We evaluated the reliability of early life nasopharyngeal carcinoma (NPC) aetiology factors in the questionnaire of an NPC case-control study in Hong Kong during 2014–2017. 140 subjects aged 18+ completed the same computer-assisted questionnaire twice, separated by at least 2 weeks. The questionnaire included most known NPC aetiology factors and the present analysis focused on early life exposure. Test-retest reliability of all the 285 questionnaire items was assessed in all subjects and in 5 subgroups defined by cases/controls, sex, time between 1st and 2nd questionnaire (2–29/≥30 weeks), education (secondary or less/postsecondary), and age (25–44/45–59/60+ years) at the first questionnaire. The reliability of items on dietary habits, body figure, skin tone and sun exposure in early life periods (age 6–12 and 13–18) was moderate-to-almost perfect, and most other items had fair-to-substantial reliability in all life periods (age 6–12, 13–18 and 19–30, and 10 years ago). Differences in reliability by strata of the 5 subgroups were only observed in a few items. This study is the first to report the reliability of an NPC questionnaire, and make the questionnaire available online. Overall, our questionnaire had acceptable reliability, suggesting that previous NPC study results on the same risk factors would have similar reliability.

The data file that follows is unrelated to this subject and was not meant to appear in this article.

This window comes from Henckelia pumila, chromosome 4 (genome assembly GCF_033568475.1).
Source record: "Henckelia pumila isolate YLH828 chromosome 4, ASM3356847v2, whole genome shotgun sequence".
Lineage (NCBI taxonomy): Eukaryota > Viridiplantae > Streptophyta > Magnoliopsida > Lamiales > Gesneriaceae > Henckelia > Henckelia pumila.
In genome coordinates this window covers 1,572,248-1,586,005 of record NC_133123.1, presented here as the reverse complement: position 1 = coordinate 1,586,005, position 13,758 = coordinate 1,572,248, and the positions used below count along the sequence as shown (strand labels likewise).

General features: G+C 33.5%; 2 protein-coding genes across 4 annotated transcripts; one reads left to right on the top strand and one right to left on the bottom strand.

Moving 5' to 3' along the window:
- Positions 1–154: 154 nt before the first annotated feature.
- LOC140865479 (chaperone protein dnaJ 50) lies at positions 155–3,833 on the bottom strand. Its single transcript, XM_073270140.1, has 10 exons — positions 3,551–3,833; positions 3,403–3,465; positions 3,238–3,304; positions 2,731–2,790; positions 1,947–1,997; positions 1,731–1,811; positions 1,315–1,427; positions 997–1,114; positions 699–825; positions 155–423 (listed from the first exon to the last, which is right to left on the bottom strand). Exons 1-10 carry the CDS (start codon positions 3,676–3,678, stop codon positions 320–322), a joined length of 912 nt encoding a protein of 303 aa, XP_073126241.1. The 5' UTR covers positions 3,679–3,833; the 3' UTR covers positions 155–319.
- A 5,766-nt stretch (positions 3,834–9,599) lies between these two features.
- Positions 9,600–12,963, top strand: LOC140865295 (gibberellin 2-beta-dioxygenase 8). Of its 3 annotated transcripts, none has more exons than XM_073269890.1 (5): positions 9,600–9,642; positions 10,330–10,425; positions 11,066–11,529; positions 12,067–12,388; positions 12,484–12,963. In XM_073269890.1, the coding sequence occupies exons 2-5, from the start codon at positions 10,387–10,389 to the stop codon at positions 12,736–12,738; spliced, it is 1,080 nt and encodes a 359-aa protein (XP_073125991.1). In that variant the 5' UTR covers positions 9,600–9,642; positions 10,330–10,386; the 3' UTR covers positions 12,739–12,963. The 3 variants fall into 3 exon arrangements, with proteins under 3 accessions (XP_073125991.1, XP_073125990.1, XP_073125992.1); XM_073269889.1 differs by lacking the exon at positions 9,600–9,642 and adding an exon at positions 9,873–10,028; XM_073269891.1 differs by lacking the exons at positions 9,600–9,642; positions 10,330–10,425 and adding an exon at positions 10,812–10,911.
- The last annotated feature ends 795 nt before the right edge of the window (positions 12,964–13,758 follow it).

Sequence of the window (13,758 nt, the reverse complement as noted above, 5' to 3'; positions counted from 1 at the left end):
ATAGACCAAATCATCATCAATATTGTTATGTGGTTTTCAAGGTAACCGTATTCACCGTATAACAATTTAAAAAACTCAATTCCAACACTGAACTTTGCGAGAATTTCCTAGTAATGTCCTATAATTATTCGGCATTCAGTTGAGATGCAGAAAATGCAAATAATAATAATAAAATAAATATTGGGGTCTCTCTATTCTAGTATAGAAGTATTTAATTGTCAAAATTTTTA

The aetiology of nasopharyngeal carcinoma (NPC) remains largely unclear. Multiple factors are implicated, including Epstein-Barr virus (EBV) infection, genetic susceptibility and environmental factors1. EBV infection is ubiquitous worldwide while NPC remains a rare cancer in most parts of the world2. Genetic predisposition is clearly associated with NPC, but the decline in risks for NPC observed in subsequent generations of Chinese migrants3,4,5,6 strongly suggests that the role of environmental exposure is crucial. The most commonly used method to measure environmental exposure is through self-reports in questionnaires and interviews.